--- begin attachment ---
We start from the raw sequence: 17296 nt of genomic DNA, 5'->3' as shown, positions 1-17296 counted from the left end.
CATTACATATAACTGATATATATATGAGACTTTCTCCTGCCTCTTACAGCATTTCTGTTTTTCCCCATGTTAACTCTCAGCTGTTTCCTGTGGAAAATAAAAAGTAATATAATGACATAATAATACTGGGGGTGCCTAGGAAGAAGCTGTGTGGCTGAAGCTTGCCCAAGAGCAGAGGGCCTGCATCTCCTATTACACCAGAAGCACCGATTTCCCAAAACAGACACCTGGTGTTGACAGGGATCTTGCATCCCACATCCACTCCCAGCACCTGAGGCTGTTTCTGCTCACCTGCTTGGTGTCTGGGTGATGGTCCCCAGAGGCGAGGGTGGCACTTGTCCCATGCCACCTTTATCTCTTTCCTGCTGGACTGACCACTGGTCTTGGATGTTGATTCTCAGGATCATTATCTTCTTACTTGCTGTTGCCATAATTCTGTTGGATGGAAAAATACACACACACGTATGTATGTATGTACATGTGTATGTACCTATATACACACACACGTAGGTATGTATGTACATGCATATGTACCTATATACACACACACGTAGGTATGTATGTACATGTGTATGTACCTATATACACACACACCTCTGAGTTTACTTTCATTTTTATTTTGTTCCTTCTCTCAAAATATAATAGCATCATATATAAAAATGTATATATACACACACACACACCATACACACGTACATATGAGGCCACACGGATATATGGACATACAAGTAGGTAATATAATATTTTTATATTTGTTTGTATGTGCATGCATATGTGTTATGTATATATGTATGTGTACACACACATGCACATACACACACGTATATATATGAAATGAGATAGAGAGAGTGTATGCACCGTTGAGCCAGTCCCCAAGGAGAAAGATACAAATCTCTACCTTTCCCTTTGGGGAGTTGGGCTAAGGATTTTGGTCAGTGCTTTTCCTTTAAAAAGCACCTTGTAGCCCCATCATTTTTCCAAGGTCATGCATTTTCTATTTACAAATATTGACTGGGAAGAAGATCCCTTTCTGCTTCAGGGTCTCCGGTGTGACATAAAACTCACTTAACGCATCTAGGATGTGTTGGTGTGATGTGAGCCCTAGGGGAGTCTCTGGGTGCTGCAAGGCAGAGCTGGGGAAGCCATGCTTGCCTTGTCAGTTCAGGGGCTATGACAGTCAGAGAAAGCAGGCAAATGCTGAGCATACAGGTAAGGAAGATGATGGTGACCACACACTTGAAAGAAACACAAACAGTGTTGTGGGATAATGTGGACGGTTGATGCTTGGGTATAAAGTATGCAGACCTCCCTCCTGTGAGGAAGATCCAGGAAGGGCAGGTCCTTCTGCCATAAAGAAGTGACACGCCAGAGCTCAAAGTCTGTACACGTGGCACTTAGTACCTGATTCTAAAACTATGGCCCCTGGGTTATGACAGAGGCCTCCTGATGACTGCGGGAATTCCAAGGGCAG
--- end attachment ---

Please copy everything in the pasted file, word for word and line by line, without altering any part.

We start from the raw sequence: 17296 nt of genomic DNA, 5'->3' as shown, positions 1-17296 counted from the left end.
CATTACATATAACTGATATATATATGAGACTTTCTCCTGCCTCTTACAGCATTTCTGTTTTTCCCCATGTTAACTCTCAGCTGTTTCCTGTGGAAAATAAAAAGTAATATAATGACATAATAATACTGGGGGTGCCTAGGAAGAAGCTGTGTGGCTGAAGCTTGCCCAAGAGCAGAGGGCCTGCATCTCCTATTACACCAGAAGCACCGATTTCCCAAAACAGACACCTGGTGTTGACAGGGATCTTGCATCCCACATCCACTCCCAGCACCTGAGGCTGTTTCTGCTCACCTGCTTGGTGTCTGGGTGATGGTCCCCAGAGGCGAGGGTGGCACTTGTCCCATGCCACCTTTATCTCTTTCCTGCTGGACTGACCACTGGTCTTGGATGTTGATTCTCAGGATCATTATCTTCTTACTTGCTGTTGCCATAATTCTGTTGGATGGAAAAATACACACACACGTATGTATGTATGTACATGTGTATGTACCTATATACACACACACGTAGGTATGTATGTACATGCATATGTACCTATATACACACACACGTAGGTATGTATGTACATGTGTATGTACCTATATACACACACACCTCTGAGTTTACTTTCATTTTTATTTTGTTCCTTCTCTCAAAATATAATAGCATCATATATAAAAATGTATATATACACACACACACACCATACACACGTACATATGAGGCCACACGGATATATGGACATACAAGTAGGTAATATAATATTTTTATATTTGTTTGTATGTGCATGCATATGTGTTATGTATATATGTATGTGTACACACACATGCACATACACACACGTATATATATGAAATGAGATAGAGAGAGTGTATGCACCGTTGAGCCAGTCCCCAAGGAGAAAGATACAAATCTCTACCTTTCCCTTTGGGGAGTTGGGCTAAGGATTTTGGTCAGTGCTTTTCCTTTAAAAAGCACCTTGTAGCCCCATCATTTTTCCAAGGTCATGCATTTTCTATTTACAAATATTGACTGGGAAGAAGATCCCTTTCTGCTTCAGGGTCTCCGGTGTGACATAAAACTCACTTAACGCATCTAGGATGTGTTGGTGTGATGTGAGCCCTAGGGGAGTCTCTGGGTGCTGCAAGGCAGAGCTGGGGAAGCCATGCTTGCCTTGTCAGTTCAGGGGCTATGACAGTCAGAGAAAGCAGGCAAATGCTGAGCATACAGGTAAGGAAGATGATGGTGACCACACACTTGAAAGAAACACAAACAGTGTTGTGGGATAATGTGGACGGTTGATGCTTGGGTATAAAGTATGCAGACCTCCCTCCTGTGAGGAAGATCCAGGAAGGGCAGGTCCTTCTGCCATAAAGAAGTGACACGCCAGAGCTCAAAGTCTGTACACGTGGCACTTAGTACCTGATTCTAAAACTATGGCCCCTGGGTTATGACAGAGGCCTCCTGATGACTGCGGGAATTCCAAGGGCAG